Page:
The evolution of cult wine
EUGENIA UHL PHOTOGRAPH
HOW ARE lush, grape-laden vineyards situated along the chilly Pacific Ocean coast in northern California related to America’s third coast? Both areas, and their attributes, are absolutely defined by the sun.
We certainly don’t need to enumerate the sun’s contributions to beautiful beaches, long summers, and mild winters experienced by residents and visitors along the Gulf Coast, however many have never considered the sun’s role in the climate of the rugged, fog-drenched California coastline, where even in summer a jacket is a good and necessary accessory. All you have to do is ask the grapes and they would tell you, sunshine is key to their existence. (Grapes can talk – in their own way – but more on that later.)
Throughout Northern California (really, the whole area surrounding San Francisco and northward), winemaking has taken root. The countryside is, literally, covered with grape-growing agriculture and the resulting wineries.
Take a pleasant two-hour drive from the Golden Gate Bridge and you will find a particularly fertile and fascinating area located fully within Sonoma County known as the Russian River Valley. Named for early settlers, the Russian River meanders over a wide land area, beginning well east of the Pacific Ocean but finding its final moments there.
From the air, the path of this minor, commercially unnavigable waterway is very easy to follow because surrounding the river’s path are unique flora quite different from plants in other areas of Sonoma County. Close to the river, soil is rich and loose, a result of the river’s flooding in eons past that left behind just enough nutrients for low-height grapevines to grow canopies of large leaves entwined by curling limbs. The riverbanks also provide the perfect location for soaring redwood trees, which grow in clusters and resemble great cathedrals.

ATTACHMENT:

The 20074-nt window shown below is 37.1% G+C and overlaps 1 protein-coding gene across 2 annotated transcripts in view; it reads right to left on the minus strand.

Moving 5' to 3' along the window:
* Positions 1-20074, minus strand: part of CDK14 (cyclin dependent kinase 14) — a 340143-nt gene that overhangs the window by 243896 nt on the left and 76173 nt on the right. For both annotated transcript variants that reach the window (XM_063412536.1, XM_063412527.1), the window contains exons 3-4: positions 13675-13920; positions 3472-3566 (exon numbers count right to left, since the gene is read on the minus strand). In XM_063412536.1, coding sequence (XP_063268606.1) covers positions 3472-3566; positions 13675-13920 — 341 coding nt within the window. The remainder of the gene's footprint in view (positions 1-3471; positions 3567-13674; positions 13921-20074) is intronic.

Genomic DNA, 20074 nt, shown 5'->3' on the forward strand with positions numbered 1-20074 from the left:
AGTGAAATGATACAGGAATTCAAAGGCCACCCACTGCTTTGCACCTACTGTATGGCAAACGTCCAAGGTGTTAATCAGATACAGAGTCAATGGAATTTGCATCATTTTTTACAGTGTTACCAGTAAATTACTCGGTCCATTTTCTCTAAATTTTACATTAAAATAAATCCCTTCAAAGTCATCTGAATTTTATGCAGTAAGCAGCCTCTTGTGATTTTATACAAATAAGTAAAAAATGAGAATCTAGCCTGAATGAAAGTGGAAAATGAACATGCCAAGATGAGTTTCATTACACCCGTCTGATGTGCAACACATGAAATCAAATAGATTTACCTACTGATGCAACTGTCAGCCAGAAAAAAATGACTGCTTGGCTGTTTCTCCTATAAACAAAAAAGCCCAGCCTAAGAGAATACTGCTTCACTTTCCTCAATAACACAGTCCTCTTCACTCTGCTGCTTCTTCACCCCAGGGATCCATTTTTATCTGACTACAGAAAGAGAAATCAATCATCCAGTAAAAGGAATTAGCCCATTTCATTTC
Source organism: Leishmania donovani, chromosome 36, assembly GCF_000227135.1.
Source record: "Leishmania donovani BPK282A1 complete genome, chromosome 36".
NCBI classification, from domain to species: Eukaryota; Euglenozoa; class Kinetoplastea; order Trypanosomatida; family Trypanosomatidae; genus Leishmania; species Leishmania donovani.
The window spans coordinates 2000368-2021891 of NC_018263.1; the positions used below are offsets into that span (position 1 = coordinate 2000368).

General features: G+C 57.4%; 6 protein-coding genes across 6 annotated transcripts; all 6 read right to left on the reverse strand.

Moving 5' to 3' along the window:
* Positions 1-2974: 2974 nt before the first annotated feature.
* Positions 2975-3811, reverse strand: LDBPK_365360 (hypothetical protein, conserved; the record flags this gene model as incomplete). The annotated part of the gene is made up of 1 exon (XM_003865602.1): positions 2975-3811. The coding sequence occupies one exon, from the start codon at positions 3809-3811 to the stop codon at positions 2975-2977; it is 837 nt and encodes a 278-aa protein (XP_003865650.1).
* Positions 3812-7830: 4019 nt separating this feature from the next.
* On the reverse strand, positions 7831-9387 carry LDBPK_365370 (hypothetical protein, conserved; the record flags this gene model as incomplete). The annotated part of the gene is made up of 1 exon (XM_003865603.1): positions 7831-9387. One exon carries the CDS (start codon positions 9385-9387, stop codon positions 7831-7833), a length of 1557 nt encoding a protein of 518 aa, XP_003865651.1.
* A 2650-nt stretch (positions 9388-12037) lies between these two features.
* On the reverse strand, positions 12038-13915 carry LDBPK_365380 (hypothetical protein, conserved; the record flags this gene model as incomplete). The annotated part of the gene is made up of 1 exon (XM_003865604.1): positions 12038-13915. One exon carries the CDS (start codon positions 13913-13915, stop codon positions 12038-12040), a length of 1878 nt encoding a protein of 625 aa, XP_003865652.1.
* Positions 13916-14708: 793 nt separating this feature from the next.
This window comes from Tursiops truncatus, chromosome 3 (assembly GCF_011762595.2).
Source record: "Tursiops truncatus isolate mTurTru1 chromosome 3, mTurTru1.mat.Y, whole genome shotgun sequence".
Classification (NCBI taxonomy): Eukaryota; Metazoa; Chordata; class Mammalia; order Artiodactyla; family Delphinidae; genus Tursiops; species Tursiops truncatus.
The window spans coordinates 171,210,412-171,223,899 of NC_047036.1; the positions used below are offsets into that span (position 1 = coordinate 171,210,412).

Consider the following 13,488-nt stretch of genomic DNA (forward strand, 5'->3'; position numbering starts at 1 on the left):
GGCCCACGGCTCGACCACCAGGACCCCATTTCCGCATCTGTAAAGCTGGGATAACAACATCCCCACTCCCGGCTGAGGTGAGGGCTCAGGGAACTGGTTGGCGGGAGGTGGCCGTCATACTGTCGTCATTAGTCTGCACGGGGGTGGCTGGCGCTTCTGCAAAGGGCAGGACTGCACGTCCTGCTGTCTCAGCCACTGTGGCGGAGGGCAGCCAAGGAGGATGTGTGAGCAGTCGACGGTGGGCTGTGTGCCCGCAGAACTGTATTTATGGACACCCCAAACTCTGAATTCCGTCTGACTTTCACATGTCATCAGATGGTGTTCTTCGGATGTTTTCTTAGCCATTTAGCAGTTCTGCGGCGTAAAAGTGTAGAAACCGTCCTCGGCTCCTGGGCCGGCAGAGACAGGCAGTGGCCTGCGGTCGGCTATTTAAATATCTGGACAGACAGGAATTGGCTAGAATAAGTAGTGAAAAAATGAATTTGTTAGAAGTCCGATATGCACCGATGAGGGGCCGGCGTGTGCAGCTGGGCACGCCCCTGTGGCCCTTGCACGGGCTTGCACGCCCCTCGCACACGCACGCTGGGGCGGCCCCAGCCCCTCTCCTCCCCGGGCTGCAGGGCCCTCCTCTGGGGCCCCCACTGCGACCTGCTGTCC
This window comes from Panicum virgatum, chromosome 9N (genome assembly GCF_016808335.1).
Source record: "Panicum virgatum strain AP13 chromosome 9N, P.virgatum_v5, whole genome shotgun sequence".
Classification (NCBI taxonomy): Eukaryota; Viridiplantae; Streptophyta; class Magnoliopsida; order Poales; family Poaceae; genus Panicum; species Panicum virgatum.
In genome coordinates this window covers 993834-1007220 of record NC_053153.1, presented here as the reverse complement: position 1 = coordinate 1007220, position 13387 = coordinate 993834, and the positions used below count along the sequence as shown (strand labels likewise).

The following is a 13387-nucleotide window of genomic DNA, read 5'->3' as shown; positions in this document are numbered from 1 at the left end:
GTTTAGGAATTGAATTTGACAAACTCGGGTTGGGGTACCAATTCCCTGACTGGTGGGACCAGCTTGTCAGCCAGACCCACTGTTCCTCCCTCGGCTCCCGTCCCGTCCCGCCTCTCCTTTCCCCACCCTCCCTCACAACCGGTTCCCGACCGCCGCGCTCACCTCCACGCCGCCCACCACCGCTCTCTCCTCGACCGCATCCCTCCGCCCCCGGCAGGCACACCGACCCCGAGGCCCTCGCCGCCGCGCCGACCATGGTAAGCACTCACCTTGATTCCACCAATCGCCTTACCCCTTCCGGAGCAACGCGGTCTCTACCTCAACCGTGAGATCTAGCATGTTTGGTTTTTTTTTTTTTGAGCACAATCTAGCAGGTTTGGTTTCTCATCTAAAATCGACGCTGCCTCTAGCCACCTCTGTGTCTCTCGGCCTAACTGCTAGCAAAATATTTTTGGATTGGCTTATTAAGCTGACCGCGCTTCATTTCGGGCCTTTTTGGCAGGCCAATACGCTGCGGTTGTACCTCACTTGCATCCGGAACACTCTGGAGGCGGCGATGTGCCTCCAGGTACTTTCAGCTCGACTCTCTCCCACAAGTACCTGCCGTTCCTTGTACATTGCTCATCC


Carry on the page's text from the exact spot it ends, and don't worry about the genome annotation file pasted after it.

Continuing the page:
Along the last 50 miles of this river, the carved valley provides a perfect conduit for the cat-footed fog that creeps from the Pacific Ocean to areas well inland. This fog cools the area in the evenings, softening the effects of the sun’s heat during the day.
And this makes the grapes very happy. The fruit loves the sunshine, but also the morning and afternoon fog, which creates a balance so the development of fruit and its sugars is easy, gentle and even.
Let’s leave this pastoral setting where grapes thrive and check in on just about any fine dining establishment along the Gulf Coast to peruse the wine list. There, among wines from around the globe, is a regional favorite – La Crema.
La Crema’s birthplace in the Russian River Valley, and the recognition of its high quality, is evidenced by its ubiquitousness. Relatively high production does not detract from its value, nor from its many fans who can’t seem to get enough.
La Crema is managed by two proprietors, sisters, who happen to be the offspring of California wine magnate Jess Jackson of Kendall-Jackson fame. These siblings divide the duties of winery management and don’t compromise on their products, which are adored mainly by American wine lovers but which are recognized all over the world.